How has being a woman affected your career?

I remember a joke I once heard in Buenos Aires implying that some of us ought to have a little rubber to erase ourselves. I mean we, as women, are instructed from birth not to speak up, not to make waves, not to be angry at injustice… so even before we do art, we know that we don't belong and there is really no chance that we will ever be acknowledged as creators. I think I was nine years old when, in full awareness, I decided to take advantage of that non-place to free myself. As a teenager I was already breaking away from all constrains and expectations in my art and writing. But rebellion comes at a cost. It made my work invisible/inaudible, vulnerable to attack. I know we women live on that impossible edge, where beauty comes from the encounter and association with others like us. By now, given the ecological catastrophe unfolding, those who "don't belong" are becoming the majority, as migrants, displaced peoples and refugees. Being a woman artist now gives us the chance to join, as in ancient times, in solidarity; universal and female solidarity. Yet, as I write these words, the U.S. and many other governments in the world are building walls to keep us out. The art communities around the world will now show their true face as we are confronted by the sea change that's coming.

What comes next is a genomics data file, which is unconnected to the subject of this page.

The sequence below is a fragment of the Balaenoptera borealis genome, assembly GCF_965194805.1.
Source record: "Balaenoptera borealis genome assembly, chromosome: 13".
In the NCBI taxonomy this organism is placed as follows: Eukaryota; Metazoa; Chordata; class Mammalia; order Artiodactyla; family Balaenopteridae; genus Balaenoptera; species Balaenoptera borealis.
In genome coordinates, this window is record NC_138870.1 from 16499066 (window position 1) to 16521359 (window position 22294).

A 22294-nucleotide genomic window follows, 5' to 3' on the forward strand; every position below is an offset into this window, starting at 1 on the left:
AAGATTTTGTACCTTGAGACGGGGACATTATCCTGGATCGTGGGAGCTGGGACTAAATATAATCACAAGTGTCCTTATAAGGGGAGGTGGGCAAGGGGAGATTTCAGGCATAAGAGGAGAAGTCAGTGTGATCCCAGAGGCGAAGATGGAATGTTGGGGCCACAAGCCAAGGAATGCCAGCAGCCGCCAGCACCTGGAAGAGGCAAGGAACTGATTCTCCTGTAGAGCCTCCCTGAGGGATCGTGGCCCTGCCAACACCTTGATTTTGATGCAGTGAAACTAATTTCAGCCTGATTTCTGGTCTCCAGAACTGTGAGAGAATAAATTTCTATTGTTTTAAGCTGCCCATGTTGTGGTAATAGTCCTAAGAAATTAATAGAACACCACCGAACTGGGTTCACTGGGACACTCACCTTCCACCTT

Cecilia Vicuña, Palabrarm is available for $2,500

What makes a great artist?

The art of learning to disregard what we think we "know," to discover what is really happening from the art itself.

Which other great woman artists inspire you and why?

First of all, our ancestors, the ancient Andean women weavers who invented the Quipu and extraordinary techniques that not even computers can make out, and the ancient artists who created the Neolithic sculptures and the rock paintings and ritual dances that go with them. In our times, I admire so many women! Lygia Clark's relational works, Gego and Eva Hesse, Louise Bourgeois's drawings, Nancy Spero's work on the torture of women, Maria Sabina's chants, Emma Kunz' drawings, Hilma af Klint's paintings, Leonora Carrington's whole oeuvre, Frida Kahlo' s work, Aretha Franklin's holler. And among younger artists, Doris Salcedo, Mona Hatoum, Carolina Caycedo.

How has the art world’s relationship to women artists changed since you began your career? How could it still improve?

The door is now ajar. It is up to the new generation of women thinkers, writers, artists, and filmmakers to bring forth the whole gamut of what we really are. Only a gigantic, participatory movement will create the awareness human culture needs to survive.

What advice would you give to emerging female artists entering the art world?

Follow the inner thread of voice, the one that is hard to hear. What you don't know about yourself is the door. If you go to that place, the accumulated pain of experience, it will let you "see" and that seeing will guide you as a liberating force. 

[vicuna-module]